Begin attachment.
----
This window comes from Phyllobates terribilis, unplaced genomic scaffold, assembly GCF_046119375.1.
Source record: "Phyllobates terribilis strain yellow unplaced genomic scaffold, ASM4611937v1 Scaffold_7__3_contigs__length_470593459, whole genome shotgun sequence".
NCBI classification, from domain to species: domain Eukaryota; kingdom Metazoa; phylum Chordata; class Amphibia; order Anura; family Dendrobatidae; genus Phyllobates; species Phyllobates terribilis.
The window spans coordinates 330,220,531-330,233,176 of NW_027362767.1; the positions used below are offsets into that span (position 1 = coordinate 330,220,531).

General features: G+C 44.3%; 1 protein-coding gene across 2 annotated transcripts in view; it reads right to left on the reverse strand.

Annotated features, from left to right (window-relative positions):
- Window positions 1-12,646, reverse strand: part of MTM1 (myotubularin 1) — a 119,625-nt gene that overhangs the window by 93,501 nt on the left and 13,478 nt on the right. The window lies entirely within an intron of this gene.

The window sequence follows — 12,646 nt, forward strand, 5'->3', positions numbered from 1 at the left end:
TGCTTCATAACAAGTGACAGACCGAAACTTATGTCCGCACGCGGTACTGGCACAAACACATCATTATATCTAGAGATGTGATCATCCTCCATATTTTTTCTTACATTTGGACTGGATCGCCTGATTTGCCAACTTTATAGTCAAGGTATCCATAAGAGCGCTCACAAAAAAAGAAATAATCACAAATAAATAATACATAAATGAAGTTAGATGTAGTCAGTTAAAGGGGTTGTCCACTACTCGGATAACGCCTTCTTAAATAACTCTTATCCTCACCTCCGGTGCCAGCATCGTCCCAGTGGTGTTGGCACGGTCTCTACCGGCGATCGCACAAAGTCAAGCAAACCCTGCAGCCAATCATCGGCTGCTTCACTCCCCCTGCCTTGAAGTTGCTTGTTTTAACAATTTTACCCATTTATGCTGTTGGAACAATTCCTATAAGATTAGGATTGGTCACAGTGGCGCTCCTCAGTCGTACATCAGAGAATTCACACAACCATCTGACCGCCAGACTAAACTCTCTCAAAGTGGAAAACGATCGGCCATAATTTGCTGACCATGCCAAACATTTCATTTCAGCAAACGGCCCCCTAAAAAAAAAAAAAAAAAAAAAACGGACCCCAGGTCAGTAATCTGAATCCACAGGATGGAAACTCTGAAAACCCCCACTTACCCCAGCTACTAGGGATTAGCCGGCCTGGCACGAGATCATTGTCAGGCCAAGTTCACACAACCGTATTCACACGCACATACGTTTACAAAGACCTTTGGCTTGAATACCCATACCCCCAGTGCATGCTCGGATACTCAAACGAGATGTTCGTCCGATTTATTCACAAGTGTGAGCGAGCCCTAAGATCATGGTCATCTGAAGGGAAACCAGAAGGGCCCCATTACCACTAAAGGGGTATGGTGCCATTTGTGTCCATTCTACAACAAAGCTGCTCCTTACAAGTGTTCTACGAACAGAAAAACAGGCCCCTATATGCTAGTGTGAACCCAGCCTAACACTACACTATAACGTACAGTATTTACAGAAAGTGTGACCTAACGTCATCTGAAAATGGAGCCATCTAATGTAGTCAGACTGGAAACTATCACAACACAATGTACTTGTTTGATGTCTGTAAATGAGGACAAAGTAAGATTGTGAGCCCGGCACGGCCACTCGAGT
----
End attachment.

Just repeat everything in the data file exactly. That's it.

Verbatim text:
This window comes from Phyllobates terribilis, unplaced genomic scaffold, assembly GCF_046119375.1.
Source record: "Phyllobates terribilis strain yellow unplaced genomic scaffold, ASM4611937v1 Scaffold_7__3_contigs__length_470593459, whole genome shotgun sequence".
NCBI classification, from domain to species: domain Eukaryota; kingdom Metazoa; phylum Chordata; class Amphibia; order Anura; family Dendrobatidae; genus Phyllobates; species Phyllobates terribilis.
The window spans coordinates 330,220,531-330,233,176 of NW_027362767.1; the positions used below are offsets into that span (position 1 = coordinate 330,220,531).

General features: G+C 44.3%; 1 protein-coding gene across 2 annotated transcripts in view; it reads right to left on the reverse strand.

Annotated features, from left to right (window-relative positions):
- Window positions 1-12,646, reverse strand: part of MTM1 (myotubularin 1) — a 119,625-nt gene that overhangs the window by 93,501 nt on the left and 13,478 nt on the right. The window lies entirely within an intron of this gene.

The window sequence follows — 12,646 nt, forward strand, 5'->3', positions numbered from 1 at the left end:
TGCTTCATAACAAGTGACAGACCGAAACTTATGTCCGCACGCGGTACTGGCACAAACACATCATTATATCTAGAGATGTGATCATCCTCCATATTTTTTCTTACATTTGGACTGGATCGCCTGATTTGCCAACTTTATAGTCAAGGTATCCATAAGAGCGCTCACAAAAAAAGAAATAATCACAAATAAATAATACATAAATGAAGTTAGATGTAGTCAGTTAAAGGGGTTGTCCACTACTCGGATAACGCCTTCTTAAATAACTCTTATCCTCACCTCCGGTGCCAGCATCGTCCCAGTGGTGTTGGCACGGTCTCTACCGGCGATCGCACAAAGTCAAGCAAACCCTGCAGCCAATCATCGGCTGCTTCACTCCCCCTGCCTTGAAGTTGCTTGTTTTAACAATTTTACCCATTTATGCTGTTGGAACAATTCCTATAAGATTAGGATTGGTCACAGTGGCGCTCCTCAGTCGTACATCAGAGAATTCACACAACCATCTGACCGCCAGACTAAACTCTCTCAAAGTGGAAAACGATCGGCCATAATTTGCTGACCATGCCAAACATTTCATTTCAGCAAACGGCCCCCTAAAAAAAAAAAAAAAAAAAAAACGGACCCCAGGTCAGTAATCTGAATCCACAGGATGGAAACTCTGAAAACCCCCACTTACCCCAGCTACTAGGGATTAGCCGGCCTGGCACGAGATCATTGTCAGGCCAAGTTCACACAACCGTATTCACACGCACATACGTTTACAAAGACCTTTGGCTTGAATACCCATACCCCCAGTGCATGCTCGGATACTCAAACGAGATGTTCGTCCGATTTATTCACAAGTGTGAGCGAGCCCTAAGATCATGGTCATCTGAAGGGAAACCAGAAGGGCCCCATTACCACTAAAGGGGTATGGTGCCATTTGTGTCCATTCTACAACAAAGCTGCTCCTTACAAGTGTTCTACGAACAGAAAAACAGGCCCCTATATGCTAGTGTGAACCCAGCCTAACACTACACTATAACGTACAGTATTTACAGAAAGTGTGACCTAACGTCATCTGAAAATGGAGCCATCTAATGTAGTCAGACTGGAAACTATCACAACACAATGTACTTGTTTGATGTCTGTAAATGAGGACAAAGTAAGATTGTGAGCCCGGCACGGCCACTCGAGT